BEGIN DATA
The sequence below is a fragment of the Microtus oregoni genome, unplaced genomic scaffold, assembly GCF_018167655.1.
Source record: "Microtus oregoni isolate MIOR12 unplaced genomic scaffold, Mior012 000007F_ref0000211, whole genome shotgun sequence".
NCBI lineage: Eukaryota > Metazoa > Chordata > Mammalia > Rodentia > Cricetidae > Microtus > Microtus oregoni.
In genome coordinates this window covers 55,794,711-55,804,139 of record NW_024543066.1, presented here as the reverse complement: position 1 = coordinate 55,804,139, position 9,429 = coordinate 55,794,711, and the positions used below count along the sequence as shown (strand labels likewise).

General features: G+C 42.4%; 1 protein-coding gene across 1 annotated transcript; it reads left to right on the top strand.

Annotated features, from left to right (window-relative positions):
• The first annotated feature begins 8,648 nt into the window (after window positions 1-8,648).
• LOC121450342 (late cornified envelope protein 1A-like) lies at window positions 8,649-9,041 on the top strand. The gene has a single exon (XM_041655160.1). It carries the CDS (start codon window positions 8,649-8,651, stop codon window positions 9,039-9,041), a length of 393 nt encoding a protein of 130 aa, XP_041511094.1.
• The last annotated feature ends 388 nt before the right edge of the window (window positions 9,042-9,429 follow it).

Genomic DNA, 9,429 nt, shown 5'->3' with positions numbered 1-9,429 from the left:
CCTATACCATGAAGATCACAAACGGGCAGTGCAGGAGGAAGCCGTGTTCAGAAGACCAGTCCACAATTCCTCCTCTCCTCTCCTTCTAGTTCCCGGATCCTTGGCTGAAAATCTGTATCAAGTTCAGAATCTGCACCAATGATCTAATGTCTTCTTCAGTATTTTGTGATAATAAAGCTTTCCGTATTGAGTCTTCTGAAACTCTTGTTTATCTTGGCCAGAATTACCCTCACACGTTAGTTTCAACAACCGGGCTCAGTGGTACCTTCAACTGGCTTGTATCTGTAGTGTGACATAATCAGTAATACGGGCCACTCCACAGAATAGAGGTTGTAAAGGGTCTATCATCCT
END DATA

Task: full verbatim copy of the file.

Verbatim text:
The sequence below is a fragment of the Microtus oregoni genome, unplaced genomic scaffold, assembly GCF_018167655.1.
Source record: "Microtus oregoni isolate MIOR12 unplaced genomic scaffold, Mior012 000007F_ref0000211, whole genome shotgun sequence".
NCBI lineage: Eukaryota > Metazoa > Chordata > Mammalia > Rodentia > Cricetidae > Microtus > Microtus oregoni.
In genome coordinates this window covers 55,794,711-55,804,139 of record NW_024543066.1, presented here as the reverse complement: position 1 = coordinate 55,804,139, position 9,429 = coordinate 55,794,711, and the positions used below count along the sequence as shown (strand labels likewise).

General features: G+C 42.4%; 1 protein-coding gene across 1 annotated transcript; it reads left to right on the top strand.

Annotated features, from left to right (window-relative positions):
• The first annotated feature begins 8,648 nt into the window (after window positions 1-8,648).
• LOC121450342 (late cornified envelope protein 1A-like) lies at window positions 8,649-9,041 on the top strand. The gene has a single exon (XM_041655160.1). It carries the CDS (start codon window positions 8,649-8,651, stop codon window positions 9,039-9,041), a length of 393 nt encoding a protein of 130 aa, XP_041511094.1.
• The last annotated feature ends 388 nt before the right edge of the window (window positions 9,042-9,429 follow it).

Genomic DNA, 9,429 nt, shown 5'->3' with positions numbered 1-9,429 from the left:
CCTATACCATGAAGATCACAAACGGGCAGTGCAGGAGGAAGCCGTGTTCAGAAGACCAGTCCACAATTCCTCCTCTCCTCTCCTTCTAGTTCCCGGATCCTTGGCTGAAAATCTGTATCAAGTTCAGAATCTGCACCAATGATCTAATGTCTTCTTCAGTATTTTGTGATAATAAAGCTTTCCGTATTGAGTCTTCTGAAACTCTTGTTTATCTTGGCCAGAATTACCCTCACACGTTAGTTTCAACAACCGGGCTCAGTGGTACCTTCAACTGGCTTGTATCTGTAGTGTGACATAATCAGTAATACGGGCCACTCCACAGAATAGAGGTTGTAAAGGGTCTATCATCCT